Nashville’s, Brian Allison, has just released his latest single, Sweet Marie, and we here at the Send Me Your Ears studio have been taking a listen today. For fans of country music, we’d urge you to take a listen to this well-crafted track.
Sweet Marie is the heartbreaking story of a girl growing up without a father in her life, and the resulting trouble she has trying to find love. There’s a lyric within the song that really pulled at our heartstrings – “He was just a face in a frame”. How poignant is that one line? It manages to paint the exact picture of the girl’s situation and it brought a few lumps into our team’s throats.
Sweet Marie starts with a distant feeling filtered piano with a tambourine. When the full band comes in, it is so much more impactful because of this start. A lovely 6/8 song with some great incidental country guitar licks and some gorgeous present drums.
We like the stereo in the guitars, and for the brief instrumentals, the guitars seem to play off each other, taking it in turns for attention. Dropping back and giving some spot-on gentle riffs between the lyrics, this is a classic country sound done extremely well.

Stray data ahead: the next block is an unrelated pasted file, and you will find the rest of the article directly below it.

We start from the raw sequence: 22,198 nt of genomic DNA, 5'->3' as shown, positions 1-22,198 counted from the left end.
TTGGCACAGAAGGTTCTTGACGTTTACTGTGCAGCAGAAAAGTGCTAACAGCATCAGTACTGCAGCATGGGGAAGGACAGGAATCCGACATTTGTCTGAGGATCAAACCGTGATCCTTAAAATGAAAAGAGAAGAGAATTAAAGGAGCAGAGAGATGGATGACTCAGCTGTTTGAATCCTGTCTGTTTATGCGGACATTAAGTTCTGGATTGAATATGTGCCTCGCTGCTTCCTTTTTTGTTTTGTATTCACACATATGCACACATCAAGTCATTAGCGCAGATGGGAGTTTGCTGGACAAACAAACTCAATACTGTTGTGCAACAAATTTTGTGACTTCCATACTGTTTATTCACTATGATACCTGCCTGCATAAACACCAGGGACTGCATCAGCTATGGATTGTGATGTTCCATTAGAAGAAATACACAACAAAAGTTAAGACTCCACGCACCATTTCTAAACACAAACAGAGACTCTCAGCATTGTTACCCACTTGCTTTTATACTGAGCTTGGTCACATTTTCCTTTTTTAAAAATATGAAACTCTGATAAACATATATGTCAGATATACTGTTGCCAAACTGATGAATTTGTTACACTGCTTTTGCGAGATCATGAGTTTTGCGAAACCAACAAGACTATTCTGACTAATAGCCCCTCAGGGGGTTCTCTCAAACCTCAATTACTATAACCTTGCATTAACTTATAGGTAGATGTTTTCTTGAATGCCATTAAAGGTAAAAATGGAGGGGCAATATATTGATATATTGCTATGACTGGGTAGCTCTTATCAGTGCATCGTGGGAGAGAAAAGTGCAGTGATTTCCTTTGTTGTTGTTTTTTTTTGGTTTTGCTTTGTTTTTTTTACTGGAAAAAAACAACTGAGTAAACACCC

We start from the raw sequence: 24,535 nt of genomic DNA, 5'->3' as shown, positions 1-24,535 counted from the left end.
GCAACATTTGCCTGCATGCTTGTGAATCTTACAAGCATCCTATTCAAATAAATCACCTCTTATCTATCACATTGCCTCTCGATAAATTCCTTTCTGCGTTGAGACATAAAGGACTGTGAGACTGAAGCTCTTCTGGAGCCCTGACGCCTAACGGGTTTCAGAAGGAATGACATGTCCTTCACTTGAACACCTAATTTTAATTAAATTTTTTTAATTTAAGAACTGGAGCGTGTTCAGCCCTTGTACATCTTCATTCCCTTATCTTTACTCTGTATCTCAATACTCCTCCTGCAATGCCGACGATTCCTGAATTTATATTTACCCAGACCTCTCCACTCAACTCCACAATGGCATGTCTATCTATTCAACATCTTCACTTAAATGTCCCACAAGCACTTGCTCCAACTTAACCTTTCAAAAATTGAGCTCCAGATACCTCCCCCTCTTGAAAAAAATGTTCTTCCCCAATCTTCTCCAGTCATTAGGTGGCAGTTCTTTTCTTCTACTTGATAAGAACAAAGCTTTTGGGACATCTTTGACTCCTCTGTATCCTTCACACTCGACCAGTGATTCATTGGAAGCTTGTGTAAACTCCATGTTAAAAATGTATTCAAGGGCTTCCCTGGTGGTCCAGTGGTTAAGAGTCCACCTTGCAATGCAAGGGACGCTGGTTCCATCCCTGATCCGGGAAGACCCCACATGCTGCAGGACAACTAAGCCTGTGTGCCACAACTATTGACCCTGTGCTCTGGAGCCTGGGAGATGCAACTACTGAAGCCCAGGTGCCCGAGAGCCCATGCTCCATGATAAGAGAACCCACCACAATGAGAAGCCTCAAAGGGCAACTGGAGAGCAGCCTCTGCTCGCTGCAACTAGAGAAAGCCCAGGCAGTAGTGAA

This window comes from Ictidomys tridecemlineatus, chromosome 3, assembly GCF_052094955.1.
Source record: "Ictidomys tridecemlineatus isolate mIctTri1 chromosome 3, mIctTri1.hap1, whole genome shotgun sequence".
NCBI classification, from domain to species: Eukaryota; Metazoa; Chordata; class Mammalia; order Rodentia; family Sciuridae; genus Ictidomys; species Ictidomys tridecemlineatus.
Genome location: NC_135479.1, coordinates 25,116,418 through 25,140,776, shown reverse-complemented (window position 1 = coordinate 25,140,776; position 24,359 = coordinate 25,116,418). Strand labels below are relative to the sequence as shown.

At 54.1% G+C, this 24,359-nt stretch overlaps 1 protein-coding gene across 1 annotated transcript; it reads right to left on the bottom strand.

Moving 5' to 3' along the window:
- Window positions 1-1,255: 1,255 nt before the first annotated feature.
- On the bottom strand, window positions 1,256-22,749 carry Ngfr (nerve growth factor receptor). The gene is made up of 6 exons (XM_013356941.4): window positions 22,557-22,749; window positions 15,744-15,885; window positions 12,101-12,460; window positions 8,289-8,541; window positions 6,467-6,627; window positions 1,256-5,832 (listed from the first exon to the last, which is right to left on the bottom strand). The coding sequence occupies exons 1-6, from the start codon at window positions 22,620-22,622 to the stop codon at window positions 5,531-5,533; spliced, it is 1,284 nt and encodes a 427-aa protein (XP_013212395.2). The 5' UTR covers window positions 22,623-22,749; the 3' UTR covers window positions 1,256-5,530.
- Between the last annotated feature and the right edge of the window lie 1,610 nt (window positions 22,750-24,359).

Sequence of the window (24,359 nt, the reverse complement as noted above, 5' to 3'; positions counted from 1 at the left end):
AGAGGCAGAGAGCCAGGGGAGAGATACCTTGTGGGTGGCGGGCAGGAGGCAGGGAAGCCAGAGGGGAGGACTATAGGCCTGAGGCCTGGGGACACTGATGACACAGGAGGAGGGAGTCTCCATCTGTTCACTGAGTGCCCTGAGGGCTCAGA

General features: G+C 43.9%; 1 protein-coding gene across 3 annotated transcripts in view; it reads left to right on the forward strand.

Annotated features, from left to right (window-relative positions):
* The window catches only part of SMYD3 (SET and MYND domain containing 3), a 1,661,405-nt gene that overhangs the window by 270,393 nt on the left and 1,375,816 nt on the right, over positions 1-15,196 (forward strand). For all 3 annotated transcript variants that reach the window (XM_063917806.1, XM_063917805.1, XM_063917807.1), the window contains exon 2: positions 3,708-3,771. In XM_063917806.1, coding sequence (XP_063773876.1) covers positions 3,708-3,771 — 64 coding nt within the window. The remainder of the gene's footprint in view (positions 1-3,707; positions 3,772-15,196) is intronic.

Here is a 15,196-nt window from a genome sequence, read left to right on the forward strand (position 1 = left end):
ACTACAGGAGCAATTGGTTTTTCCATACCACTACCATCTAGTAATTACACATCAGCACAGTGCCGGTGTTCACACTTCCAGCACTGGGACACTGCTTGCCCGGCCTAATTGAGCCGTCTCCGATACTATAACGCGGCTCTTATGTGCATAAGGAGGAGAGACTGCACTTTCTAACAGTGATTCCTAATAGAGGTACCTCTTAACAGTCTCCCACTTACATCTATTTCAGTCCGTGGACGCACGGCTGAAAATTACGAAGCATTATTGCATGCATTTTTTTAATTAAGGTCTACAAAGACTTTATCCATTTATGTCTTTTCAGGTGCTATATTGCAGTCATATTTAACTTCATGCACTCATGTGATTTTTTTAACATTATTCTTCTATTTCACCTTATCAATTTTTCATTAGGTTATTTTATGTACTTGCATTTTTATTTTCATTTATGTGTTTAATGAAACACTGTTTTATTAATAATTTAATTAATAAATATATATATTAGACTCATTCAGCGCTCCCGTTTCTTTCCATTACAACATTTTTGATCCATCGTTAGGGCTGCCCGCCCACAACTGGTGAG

The chorus is rousing and catchy – a real sing-along moment within the song. The all-important second verse maintains interest by adding some distant but very effective harmonies. We also really loved the stop-start verse that builds back into that gorgeous sing-along chorus again.
Allison’s vocals are clear and present in the mix with a perfect amount of country twang in his voice to sound authentic. He has some superb falsetto moments and the portamento that he pulls off as he bends into the choruses is just glorious.
Sweet Marie is a perfect radio-friendly length track that ends with some more gentle piano notes that feel as though they’re being played in the next room.
From a production perspective, we felt that a hi-pass filter at 35Hz to remove all the unnecessary information in the sub-bass area. A boost around 75Hz would add to the thickness and the kick drum and fill out the low end nicely. The vocal is a little heavy around 200Hz so a small surgical cut here would help balance the track out. The vocal is nice and bright throughout but to our ears, the backing track could use a little boost in the top 1-2 octaves. This can be achieved by using a single band compressor for the 7.5kHz and above range with about 5dB of gain which is set to compress whenever the vocal line is sibilant i.e. on the ‘sss’ of “Sweet Marie”. Overall this is a wonderfully full and emotive track that is a pleasure to listen to.
Sweet Marie is a heart-wrenching and powerful country song that we feel would sit well on any country radio station in the U.S. and one which we believe will stand the test of time. A great track.